Most of you know that we’ve been doing this for a few years now. Partly it’s because we’re cheap broke, and partly it’s because we send this link to nearly 200 people who we’d legitimately want to send a real card to. Also, I’m not big on the card produced by Shutterfly and never seen by the sender thing, and this method actually has a Snowflake’s chance in Cambridge of generating a conversation*. So we do it this way.
This would be a noteworthy and historic election in any circumstances because of the selection of Hillary Rodham Clinton as the first woman to be nominated for President of the United States by a major political party. And as much as I have problems with many of Clinton’s policy choices over the years, generally speaking I would consider her to be a highly experienced politician and quite well qualified.
Then there’s the other party and their nominee. If someone had written this story ten years ago as fiction, people would have thought it was totally over-the top. An egomaniacal reality TV star has gained the party’s nomination for President, and in the meantime, has also pretty much wrenched control of the party away from the establishment. And to top it all off, there are now questions as to the exact nature of the relationship between Trump and Russia, for God’s sake.
In the last two days something interesting has happened here on our humble little blog. We’ve had 978 hits from The Great White North. In 48 hours.
I wish I could tell you that something one of us had written was brilliantly funny or had gone viral, but somehow I doubt that’s the case. While both days were fairly international and we did have visitors from around the world and, indeed, our total hit count was more than just the Canadian total for both days, something’s up.
I have a theory.
I was overjoyed to hear that the FCC voted 3-2 to adopt new rules that treat broadband internet as a utility, much like telephones. The basic purpose of this would be to guarantee that internet service providers are neutral in terms of treating all customers and web content equally, and not favoring those who can pay more money or slowing down those that pay less. It means that a cable company can’t slow down the traffic to their competitors’ websites. It assures that the Internet remains a generally level playing field, so small businesses and start-ups don’t get squashed by huge corporate competitors who can afford to pay more to have their own service prioritized. And critically for people like me who have complained incessantly about being at the mercy of a few big telecoms when it comes to broadband service, it also means that it will become easier to get more choices, especially if those choices mean expanding municipal broadband service where they were previously banned by state laws favoring those big telecom companies.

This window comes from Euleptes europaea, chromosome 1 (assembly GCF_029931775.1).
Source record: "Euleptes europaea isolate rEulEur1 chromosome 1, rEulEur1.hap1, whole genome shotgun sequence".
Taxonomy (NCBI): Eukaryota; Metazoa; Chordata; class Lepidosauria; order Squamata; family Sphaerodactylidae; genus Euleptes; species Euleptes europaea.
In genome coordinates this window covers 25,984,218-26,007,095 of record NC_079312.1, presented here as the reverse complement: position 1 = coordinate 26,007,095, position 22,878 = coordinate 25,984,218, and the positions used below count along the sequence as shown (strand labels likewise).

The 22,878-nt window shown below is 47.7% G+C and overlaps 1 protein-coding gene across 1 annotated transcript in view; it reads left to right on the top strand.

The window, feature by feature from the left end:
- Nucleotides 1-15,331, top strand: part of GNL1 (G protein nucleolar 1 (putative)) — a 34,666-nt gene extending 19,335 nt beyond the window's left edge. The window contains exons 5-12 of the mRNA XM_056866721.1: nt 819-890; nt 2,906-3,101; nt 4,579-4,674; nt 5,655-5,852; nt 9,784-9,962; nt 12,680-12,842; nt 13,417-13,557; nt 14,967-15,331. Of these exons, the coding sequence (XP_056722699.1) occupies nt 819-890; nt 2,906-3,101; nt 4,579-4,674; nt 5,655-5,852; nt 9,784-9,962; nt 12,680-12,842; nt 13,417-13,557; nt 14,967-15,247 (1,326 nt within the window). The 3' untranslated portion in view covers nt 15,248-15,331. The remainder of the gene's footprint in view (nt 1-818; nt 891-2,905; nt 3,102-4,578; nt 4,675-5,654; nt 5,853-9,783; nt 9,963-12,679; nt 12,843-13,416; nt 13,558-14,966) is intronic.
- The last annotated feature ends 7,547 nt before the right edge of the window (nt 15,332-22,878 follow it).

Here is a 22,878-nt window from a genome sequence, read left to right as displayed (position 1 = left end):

And yet, there are those who are still opposed to it and will fight this tooth and nail. Needless to say, I am not a fan of those people. But I am encouraged by the fact that so many people thought net neutrality would fail, and they turned out to be wrong.
It is happening to me.
I got word last week that my job is going to be outsourced to external contractors, with the idea that the organization will save money in the long run. I can’t say I agree, but I guess what I think doesn’t quite matter as much anymore, now that my job has an expiration date. My last day is March 20th.
So once again, I will be looking for a job. And I am just thrilled, let me tell you.
but we have yet another big snow storm on the way. Another blizzard, in fact.
Anyone who’s spent any time in the job market will tell you that networking will get you everywhere. Knowing people and being willing to talk to them about what they do and who they know is the fastest way to land interviews and jobs. I recently landed a new part-time gig that I’m really excited about for precisely that reason: I had the skills and experience and I knew someone who was able to hook me up with the people who were looking for someone like me.
Today I happened upon a lesson in exactly how NOT to network. Someone failed in spectacular fashion at Networking 101. Let the following be a lesson to us all.